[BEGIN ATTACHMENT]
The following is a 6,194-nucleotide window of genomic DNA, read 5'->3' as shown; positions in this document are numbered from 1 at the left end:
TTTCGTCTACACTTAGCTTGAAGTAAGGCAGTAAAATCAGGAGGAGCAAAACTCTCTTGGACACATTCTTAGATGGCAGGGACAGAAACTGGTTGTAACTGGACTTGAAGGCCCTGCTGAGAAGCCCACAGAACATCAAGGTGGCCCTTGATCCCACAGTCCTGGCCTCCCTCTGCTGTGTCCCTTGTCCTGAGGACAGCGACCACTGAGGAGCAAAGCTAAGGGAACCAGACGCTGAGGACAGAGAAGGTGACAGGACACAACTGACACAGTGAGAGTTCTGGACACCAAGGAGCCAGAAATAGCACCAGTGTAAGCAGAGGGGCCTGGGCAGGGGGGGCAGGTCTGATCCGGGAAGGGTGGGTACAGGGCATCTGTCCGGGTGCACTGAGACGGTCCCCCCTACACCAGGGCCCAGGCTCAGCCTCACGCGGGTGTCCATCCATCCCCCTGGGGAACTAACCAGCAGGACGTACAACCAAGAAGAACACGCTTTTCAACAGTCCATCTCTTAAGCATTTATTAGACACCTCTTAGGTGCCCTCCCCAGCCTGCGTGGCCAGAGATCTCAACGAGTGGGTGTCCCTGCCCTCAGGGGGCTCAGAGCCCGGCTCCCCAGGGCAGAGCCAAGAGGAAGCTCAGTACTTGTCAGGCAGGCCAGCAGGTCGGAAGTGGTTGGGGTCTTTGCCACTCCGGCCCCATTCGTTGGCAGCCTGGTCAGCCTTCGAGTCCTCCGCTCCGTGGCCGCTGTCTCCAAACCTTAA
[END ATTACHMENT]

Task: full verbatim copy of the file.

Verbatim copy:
The following is a 6,194-nucleotide window of genomic DNA, read 5'->3' as shown; positions in this document are numbered from 1 at the left end:
TTTCGTCTACACTTAGCTTGAAGTAAGGCAGTAAAATCAGGAGGAGCAAAACTCTCTTGGACACATTCTTAGATGGCAGGGACAGAAACTGGTTGTAACTGGACTTGAAGGCCCTGCTGAGAAGCCCACAGAACATCAAGGTGGCCCTTGATCCCACAGTCCTGGCCTCCCTCTGCTGTGTCCCTTGTCCTGAGGACAGCGACCACTGAGGAGCAAAGCTAAGGGAACCAGACGCTGAGGACAGAGAAGGTGACAGGACACAACTGACACAGTGAGAGTTCTGGACACCAAGGAGCCAGAAATAGCACCAGTGTAAGCAGAGGGGCCTGGGCAGGGGGGGCAGGTCTGATCCGGGAAGGGTGGGTACAGGGCATCTGTCCGGGTGCACTGAGACGGTCCCCCCTACACCAGGGCCCAGGCTCAGCCTCACGCGGGTGTCCATCCATCCCCCTGGGGAACTAACCAGCAGGACGTACAACCAAGAAGAACACGCTTTTCAACAGTCCATCTCTTAAGCATTTATTAGACACCTCTTAGGTGCCCTCCCCAGCCTGCGTGGCCAGAGATCTCAACGAGTGGGTGTCCCTGCCCTCAGGGGGCTCAGAGCCCGGCTCCCCAGGGCAGAGCCAAGAGGAAGCTCAGTACTTGTCAGGCAGGCCAGCAGGTCGGAAGTGGTTGGGGTCTTTGCCACTCCGGCCCCATTCGTTGGCAGCCTGGTCAGCCTTCGAGTCCTCCGCTCCGTGGCCGCTGTCTCCAAACCTTAA